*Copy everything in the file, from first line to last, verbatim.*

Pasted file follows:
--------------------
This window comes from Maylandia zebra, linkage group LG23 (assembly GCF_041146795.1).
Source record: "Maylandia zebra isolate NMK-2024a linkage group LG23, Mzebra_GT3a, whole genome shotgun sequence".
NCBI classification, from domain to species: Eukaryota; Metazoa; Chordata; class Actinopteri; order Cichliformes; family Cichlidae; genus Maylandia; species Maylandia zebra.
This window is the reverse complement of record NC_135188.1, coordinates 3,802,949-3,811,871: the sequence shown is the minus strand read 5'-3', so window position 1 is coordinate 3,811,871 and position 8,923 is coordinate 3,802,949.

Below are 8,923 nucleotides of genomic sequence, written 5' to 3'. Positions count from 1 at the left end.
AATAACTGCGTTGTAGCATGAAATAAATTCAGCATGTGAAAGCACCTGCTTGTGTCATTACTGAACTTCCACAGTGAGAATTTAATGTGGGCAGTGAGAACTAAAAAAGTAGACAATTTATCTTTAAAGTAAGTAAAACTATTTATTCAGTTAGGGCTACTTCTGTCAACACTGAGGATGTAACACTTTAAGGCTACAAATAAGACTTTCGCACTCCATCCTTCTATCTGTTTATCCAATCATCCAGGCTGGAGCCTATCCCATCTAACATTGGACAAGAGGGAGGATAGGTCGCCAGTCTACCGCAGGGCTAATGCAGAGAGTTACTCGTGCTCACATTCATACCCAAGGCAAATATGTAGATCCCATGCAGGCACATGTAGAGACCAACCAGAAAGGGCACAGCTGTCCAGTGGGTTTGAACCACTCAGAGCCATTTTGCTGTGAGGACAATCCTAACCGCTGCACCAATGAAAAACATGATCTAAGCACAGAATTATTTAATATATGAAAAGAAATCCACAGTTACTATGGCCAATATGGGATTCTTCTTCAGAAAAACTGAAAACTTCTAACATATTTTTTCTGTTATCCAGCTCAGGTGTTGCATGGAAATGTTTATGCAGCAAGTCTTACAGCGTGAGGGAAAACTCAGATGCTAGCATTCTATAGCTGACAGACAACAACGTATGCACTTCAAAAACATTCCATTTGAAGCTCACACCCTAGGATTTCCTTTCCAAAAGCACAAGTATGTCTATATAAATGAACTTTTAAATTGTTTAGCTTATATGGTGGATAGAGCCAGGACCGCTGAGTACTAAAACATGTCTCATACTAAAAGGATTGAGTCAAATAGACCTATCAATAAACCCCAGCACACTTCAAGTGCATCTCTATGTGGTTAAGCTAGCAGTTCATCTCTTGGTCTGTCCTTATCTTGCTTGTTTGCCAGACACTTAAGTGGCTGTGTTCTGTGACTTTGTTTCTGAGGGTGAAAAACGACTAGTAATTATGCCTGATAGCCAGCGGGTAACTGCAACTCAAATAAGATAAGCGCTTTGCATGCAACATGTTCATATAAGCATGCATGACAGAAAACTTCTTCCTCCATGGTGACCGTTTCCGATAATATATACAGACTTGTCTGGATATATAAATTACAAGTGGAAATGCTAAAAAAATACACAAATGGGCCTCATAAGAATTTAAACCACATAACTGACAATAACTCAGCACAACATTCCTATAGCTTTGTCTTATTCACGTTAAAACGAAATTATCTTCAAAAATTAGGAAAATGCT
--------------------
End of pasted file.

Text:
This window comes from Maylandia zebra, linkage group LG23 (assembly GCF_041146795.1).
Source record: "Maylandia zebra isolate NMK-2024a linkage group LG23, Mzebra_GT3a, whole genome shotgun sequence".
NCBI classification, from domain to species: Eukaryota; Metazoa; Chordata; class Actinopteri; order Cichliformes; family Cichlidae; genus Maylandia; species Maylandia zebra.
This window is the reverse complement of record NC_135188.1, coordinates 3,802,949-3,811,871: the sequence shown is the minus strand read 5'-3', so window position 1 is coordinate 3,811,871 and position 8,923 is coordinate 3,802,949.

Below are 8,923 nucleotides of genomic sequence, written 5' to 3'. Positions count from 1 at the left end.
AATAACTGCGTTGTAGCATGAAATAAATTCAGCATGTGAAAGCACCTGCTTGTGTCATTACTGAACTTCCACAGTGAGAATTTAATGTGGGCAGTGAGAACTAAAAAAGTAGACAATTTATCTTTAAAGTAAGTAAAACTATTTATTCAGTTAGGGCTACTTCTGTCAACACTGAGGATGTAACACTTTAAGGCTACAAATAAGACTTTCGCACTCCATCCTTCTATCTGTTTATCCAATCATCCAGGCTGGAGCCTATCCCATCTAACATTGGACAAGAGGGAGGATAGGTCGCCAGTCTACCGCAGGGCTAATGCAGAGAGTTACTCGTGCTCACATTCATACCCAAGGCAAATATGTAGATCCCATGCAGGCACATGTAGAGACCAACCAGAAAGGGCACAGCTGTCCAGTGGGTTTGAACCACTCAGAGCCATTTTGCTGTGAGGACAATCCTAACCGCTGCACCAATGAAAAACATGATCTAAGCACAGAATTATTTAATATATGAAAAGAAATCCACAGTTACTATGGCCAATATGGGATTCTTCTTCAGAAAAACTGAAAACTTCTAACATATTTTTTCTGTTATCCAGCTCAGGTGTTGCATGGAAATGTTTATGCAGCAAGTCTTACAGCGTGAGGGAAAACTCAGATGCTAGCATTCTATAGCTGACAGACAACAACGTATGCACTTCAAAAACATTCCATTTGAAGCTCACACCCTAGGATTTCCTTTCCAAAAGCACAAGTATGTCTATATAAATGAACTTTTAAATTGTTTAGCTTATATGGTGGATAGAGCCAGGACCGCTGAGTACTAAAACATGTCTCATACTAAAAGGATTGAGTCAAATAGACCTATCAATAAACCCCAGCACACTTCAAGTGCATCTCTATGTGGTTAAGCTAGCAGTTCATCTCTTGGTCTGTCCTTATCTTGCTTGTTTGCCAGACACTTAAGTGGCTGTGTTCTGTGACTTTGTTTCTGAGGGTGAAAAACGACTAGTAATTATGCCTGATAGCCAGCGGGTAACTGCAACTCAAATAAGATAAGCGCTTTGCATGCAACATGTTCATATAAGCATGCATGACAGAAAACTTCTTCCTCCATGGTGACCGTTTCCGATAATATATACAGACTTGTCTGGATATATAAATTACAAGTGGAAATGCTAAAAAAATACACAAATGGGCCTCATAAGAATTTAAACCACATAACTGACAATAACTCAGCACAACATTCCTATAGCTTTGTCTTATTCACGTTAAAACGAAATTATCTTCAAAAATTAGGAAAATGCT